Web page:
Peter Smith

Lipsticking the gilded language pig

Language changes through use and misuse. I’m no linguistic expert so I offer no opinion on whether the English language has got better or worse over the last 100  years in its precision and richness. But it surely can’t be a good thing when commentators on the telly (a useful addition to the language, I think) say “come” when they mean “came”. My mum, bless her heart, always used to be “coming” when she should have been “caming”. But then she had no pretensions to be a public broadcaster. Having also visited Lithgow on numbers of occasions in recent years, I can attest that “came” was seldom used, at least in the company I kept.

The adverb too has largely disappeared from sports broadcasts. Players these days run “quick”. Again, personally, I don’t think this represents an improvement to (or is it “in”?) the language.

The frequent use of “oxymoron” annoys me. It’s constantly misused when the speaker simply means “a contradiction in terms” but wants to appear sophisticated. How is it a good thing to rob the language of its richness in this way? “Oxymoron” will go the way of “replica” (a copy by the original artist) and fall in line as a synonym for numbers of other common or garden words and phrases.

I don’t like “the temperature is on the fall or on the rise”. I cringe when this is said by the ABC’s weather man. Why not “falling” or “rising”? What advantage has been gained by using three words instead of one? What lies in store? “It is on the rain.” “ It is on the snow.”

Maybe this is all down to the hatchet job biblical scholars have wreaked on the King James Bible over the years to “modernise” the language. And what was wrong in the Book of Common Prayer with the poetic word “trespass” for example? Why are the prosaic words “sin” or “debts” (even if they do have some biblical lineage in Luke and Matthew) an improvement? I for one always stick to the Lord’s Prayer I learnt at school. I recommend this course of rebellious action to all those who feel slightly curmudgeonly on a Sunday morning.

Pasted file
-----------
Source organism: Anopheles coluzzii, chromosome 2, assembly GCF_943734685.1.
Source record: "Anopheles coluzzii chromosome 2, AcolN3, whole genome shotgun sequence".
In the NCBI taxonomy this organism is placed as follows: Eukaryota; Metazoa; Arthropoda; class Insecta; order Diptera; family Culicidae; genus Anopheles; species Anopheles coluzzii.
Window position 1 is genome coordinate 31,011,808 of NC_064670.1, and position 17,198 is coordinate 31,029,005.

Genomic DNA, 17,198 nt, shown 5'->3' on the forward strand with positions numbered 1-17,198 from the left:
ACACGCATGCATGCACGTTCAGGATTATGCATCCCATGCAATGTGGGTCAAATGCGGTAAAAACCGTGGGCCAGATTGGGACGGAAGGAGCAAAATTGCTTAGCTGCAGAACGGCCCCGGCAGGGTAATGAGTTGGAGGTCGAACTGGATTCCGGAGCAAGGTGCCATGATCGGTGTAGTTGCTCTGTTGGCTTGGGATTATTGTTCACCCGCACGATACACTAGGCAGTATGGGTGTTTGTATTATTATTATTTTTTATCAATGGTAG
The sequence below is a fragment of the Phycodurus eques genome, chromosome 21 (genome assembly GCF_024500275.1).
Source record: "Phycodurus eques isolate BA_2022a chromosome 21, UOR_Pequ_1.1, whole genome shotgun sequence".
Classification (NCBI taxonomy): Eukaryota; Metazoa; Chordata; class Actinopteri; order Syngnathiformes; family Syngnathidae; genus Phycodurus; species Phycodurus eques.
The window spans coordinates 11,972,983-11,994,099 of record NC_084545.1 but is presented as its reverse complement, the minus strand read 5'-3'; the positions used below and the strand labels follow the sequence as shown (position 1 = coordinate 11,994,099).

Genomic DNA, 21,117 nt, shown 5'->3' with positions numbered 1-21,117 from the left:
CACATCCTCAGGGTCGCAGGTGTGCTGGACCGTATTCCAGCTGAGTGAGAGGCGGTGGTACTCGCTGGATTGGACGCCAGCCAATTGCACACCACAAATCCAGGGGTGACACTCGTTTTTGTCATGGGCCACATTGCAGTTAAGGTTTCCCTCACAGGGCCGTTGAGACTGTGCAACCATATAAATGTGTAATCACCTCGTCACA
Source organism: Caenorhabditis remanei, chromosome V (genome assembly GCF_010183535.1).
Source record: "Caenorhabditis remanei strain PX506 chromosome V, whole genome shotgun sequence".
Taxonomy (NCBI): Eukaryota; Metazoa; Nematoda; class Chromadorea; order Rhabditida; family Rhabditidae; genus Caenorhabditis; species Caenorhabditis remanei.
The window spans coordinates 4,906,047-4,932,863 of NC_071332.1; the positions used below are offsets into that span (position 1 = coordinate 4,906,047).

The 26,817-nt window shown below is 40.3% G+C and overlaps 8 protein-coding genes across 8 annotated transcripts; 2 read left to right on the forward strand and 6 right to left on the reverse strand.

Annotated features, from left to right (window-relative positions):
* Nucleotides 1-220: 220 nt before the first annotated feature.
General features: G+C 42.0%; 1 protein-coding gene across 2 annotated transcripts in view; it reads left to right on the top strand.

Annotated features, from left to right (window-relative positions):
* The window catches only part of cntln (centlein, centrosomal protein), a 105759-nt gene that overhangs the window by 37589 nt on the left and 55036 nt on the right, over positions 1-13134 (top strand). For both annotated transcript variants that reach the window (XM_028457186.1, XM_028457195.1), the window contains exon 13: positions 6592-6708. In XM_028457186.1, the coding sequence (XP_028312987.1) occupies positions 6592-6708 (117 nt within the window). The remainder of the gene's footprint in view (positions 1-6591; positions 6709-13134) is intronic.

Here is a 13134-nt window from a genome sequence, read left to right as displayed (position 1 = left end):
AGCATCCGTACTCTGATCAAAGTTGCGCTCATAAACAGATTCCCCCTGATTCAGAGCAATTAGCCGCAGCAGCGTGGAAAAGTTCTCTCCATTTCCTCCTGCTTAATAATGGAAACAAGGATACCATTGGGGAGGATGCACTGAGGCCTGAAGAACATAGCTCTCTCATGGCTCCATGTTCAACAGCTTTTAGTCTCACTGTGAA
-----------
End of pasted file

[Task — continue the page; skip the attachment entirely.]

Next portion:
This is all a long way to bring me to metaphors, George Orwell, Simon Crean, and to lipstick on a pig.

Orwell set down some simple rules for expression in his essay Politics and the English Language. It is worth looking them all up, but I will focus on just the first: “Never use a metaphor, simile or other figure of speech which you are used to seeing in print.” He also made the point that those using metaphors often mix and misuse them, twisting their meaning. He cites “toe the line” being written as “tow the line”, and the anvil suffering worse than the hammer instead of the other way around. According to Orwell, “a writer who stopped to think what he was saying would be aware of this, and would avoid perverting the original phrase”.

Bad Nielson poll numbers for the Labor Party published on February 18 drew this comment from Mr Crean: “It’s a wake-up call, isn’t it? You can’t gild the lily.” When I heard this I thought – well for all of these years I was under a misapprehension that lilies are attractive flowers rather than noxious weeds. But, being no horticulturalist, I decided to investigate the matter further. It turns out that lilies are worthy flowers. So what the heck was Mr Crean on about? Well of course he picked entirely the wrong metaphor. He hadn’t read his Shakespeare (King John, IV.ii.11) or his Fowler’s and had no idea what he was talking about. He could have aptly said “we can’t sugar-coat this” or, rather more earthily, “we can’t put lipstick on a pig.”

This latter expression has some political pedigree, having been used (and correctly) by the then-Senator Obama in the lead up to the 2008 presidential election. John McCain called foul suggesting he was making some allusion to Sarah Palin, who you might recall had earlier pinpointed lipstick as the difference between a hockey mom and a pit bull. But this I think was unfair and is, in any event, by the way.

I would have put the comment by Mr Crean down to a slip before that excellent column Cut & Paste in The Australian revealed an endemic pattern of gilding the lily on March 25.

In short order this year, Anthony Albanese, Doug Cameron, Joe Hockey, Craig Emerson and Wayne Swan have all used the expression; all quite inappropriately in commenting on bad news. What does this mean? Even The Australian only referred to its “well worn” use, not to its inappropriate use. Apparently, now, not only are well-worn clichés and metaphors used repeatedly by politicians but no heed is paid to their applicability. The language has become chaotic in the mouths of our parliamentary representatives.

The English language is a precious thing. Weathermen, sports commentators, politicians will mangle it; as, understandably, will some common folk. However, when The Australian becomes a passive observer to language vandalism we have reached a pretty pass where the only direction appears to be downwards to grunting.

When you think about it, grunting as we swing through pristine old-growth forests is exactly what the Greens have in mind for our future. Perhaps the Greens and “hate media” have more in common than either thought possible.

Peter Smith, a frequent Quadrant Online contributor, is the author of Bad Economics

Leave a Reply